the jtag debugger cable to get a smaller connector with minimal changes
to the tools.  It is also possible to use a physically smaller 10 pin
(or 14 pin) connector, if you make the appropriate cables.

Using the boot loader is smaller - you just need ground, two
communications pins, and reset (if I remember rightly), if you don't
need debugging.


Re: MSP430 JTAG

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Ground , transmit, receive (these are NOT UART pins), reset and TEST or
one of the JTAG pins. Plus power if you want to power the RS232 level
shifter from the target, or power the target from the programmer. This
is sensible anyway as it makes it easy to match signal levels.

So that's 6 pins.

I tend to reserve the BSL pins where possible, they also make a useful
debug (bitbanged) serial port.

Paul Burke

Re: MSP430 JTAG
Thanks everybody, yours comments have been so useful. Now I want to do
deeper study about the JTAG, maybe you can recommend me some literatur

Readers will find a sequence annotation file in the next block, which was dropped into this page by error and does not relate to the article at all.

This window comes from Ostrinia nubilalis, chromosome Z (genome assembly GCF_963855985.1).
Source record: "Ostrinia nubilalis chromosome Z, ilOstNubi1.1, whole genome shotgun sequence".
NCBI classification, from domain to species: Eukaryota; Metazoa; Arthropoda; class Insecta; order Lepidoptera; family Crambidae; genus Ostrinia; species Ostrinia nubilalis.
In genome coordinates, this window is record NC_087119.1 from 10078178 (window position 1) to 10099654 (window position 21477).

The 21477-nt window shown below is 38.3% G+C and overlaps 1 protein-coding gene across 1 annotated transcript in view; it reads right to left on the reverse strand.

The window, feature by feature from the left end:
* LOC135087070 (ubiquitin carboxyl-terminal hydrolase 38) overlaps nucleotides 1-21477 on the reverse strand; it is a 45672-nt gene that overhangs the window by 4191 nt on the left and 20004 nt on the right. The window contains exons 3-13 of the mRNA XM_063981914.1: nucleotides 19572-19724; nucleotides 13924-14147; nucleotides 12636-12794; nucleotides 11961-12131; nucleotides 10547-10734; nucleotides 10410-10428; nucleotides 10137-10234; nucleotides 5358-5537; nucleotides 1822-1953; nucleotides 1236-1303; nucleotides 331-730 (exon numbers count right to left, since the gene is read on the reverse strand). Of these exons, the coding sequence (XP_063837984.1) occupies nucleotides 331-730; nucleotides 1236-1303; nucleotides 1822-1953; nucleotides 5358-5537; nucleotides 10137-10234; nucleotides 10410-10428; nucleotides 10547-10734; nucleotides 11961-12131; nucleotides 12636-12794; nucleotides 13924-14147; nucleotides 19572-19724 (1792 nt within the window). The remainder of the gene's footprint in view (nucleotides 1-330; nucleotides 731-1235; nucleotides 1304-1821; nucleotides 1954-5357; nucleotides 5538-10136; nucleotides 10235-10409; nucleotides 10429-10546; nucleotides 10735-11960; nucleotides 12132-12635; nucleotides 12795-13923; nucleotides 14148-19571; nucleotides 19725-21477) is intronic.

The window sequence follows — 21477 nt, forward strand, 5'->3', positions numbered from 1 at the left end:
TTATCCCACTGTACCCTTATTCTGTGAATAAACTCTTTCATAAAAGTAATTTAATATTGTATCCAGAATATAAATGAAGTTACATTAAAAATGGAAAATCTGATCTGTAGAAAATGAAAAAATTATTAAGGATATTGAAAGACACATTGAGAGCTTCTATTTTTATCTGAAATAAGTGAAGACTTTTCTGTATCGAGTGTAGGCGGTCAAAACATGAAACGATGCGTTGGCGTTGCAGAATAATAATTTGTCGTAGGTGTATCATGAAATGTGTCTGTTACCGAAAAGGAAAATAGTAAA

about this topic like the bible of the JTAG or some similar. I starte
with the IEEE std 1149.1

ok Thanks everybody see you later.

Re: MSP430 JTAG
says...
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You really only need 6 pins for the MSP 430 jtag interface.  I put them
all on a 2x3 2mm header and built an adapter to go to the standard
14-pin header.

Mark Borgerson


Re: MSP430 JTAG
Hello Mark,
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If that is still too big he could use a flex circuit connection. Or one
of those digital camera connectors where you can barely see the tiny
contacts.

I wonder when TI or someone else will come out with a "Bluetooth